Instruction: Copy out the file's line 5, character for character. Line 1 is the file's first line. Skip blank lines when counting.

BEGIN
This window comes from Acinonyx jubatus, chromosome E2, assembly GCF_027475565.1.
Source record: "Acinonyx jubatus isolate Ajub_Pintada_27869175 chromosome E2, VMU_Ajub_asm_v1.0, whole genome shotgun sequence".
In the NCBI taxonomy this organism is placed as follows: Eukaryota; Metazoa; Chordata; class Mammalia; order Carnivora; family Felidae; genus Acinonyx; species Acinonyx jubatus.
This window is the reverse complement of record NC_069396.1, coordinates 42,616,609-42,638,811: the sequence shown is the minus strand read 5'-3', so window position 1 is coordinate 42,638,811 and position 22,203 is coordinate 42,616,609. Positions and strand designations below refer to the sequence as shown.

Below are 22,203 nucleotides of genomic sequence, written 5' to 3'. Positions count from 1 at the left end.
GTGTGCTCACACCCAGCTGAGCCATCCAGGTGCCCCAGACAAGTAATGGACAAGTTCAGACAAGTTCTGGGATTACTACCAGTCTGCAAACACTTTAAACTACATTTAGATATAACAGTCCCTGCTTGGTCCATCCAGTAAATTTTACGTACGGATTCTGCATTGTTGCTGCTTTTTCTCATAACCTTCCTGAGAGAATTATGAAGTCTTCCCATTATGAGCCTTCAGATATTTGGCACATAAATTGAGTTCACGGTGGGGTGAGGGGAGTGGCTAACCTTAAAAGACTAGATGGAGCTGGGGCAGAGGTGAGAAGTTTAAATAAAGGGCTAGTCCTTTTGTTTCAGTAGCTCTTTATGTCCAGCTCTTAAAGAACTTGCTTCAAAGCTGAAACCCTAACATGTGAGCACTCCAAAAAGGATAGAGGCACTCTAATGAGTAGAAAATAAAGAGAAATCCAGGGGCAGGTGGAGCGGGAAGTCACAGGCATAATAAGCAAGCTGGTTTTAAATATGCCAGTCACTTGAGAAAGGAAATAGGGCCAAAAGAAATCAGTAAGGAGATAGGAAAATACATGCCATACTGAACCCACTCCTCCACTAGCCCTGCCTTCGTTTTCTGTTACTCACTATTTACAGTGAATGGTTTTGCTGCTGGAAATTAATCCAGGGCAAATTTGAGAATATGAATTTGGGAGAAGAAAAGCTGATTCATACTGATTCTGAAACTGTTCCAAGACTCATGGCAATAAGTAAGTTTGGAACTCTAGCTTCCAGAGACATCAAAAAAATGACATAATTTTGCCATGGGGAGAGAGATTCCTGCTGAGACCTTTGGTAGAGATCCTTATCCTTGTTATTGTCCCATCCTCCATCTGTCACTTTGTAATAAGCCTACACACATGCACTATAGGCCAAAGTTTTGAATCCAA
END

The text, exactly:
Below are 22,203 nucleotides of genomic sequence, written 5' to 3'. Positions count from 1 at the left end.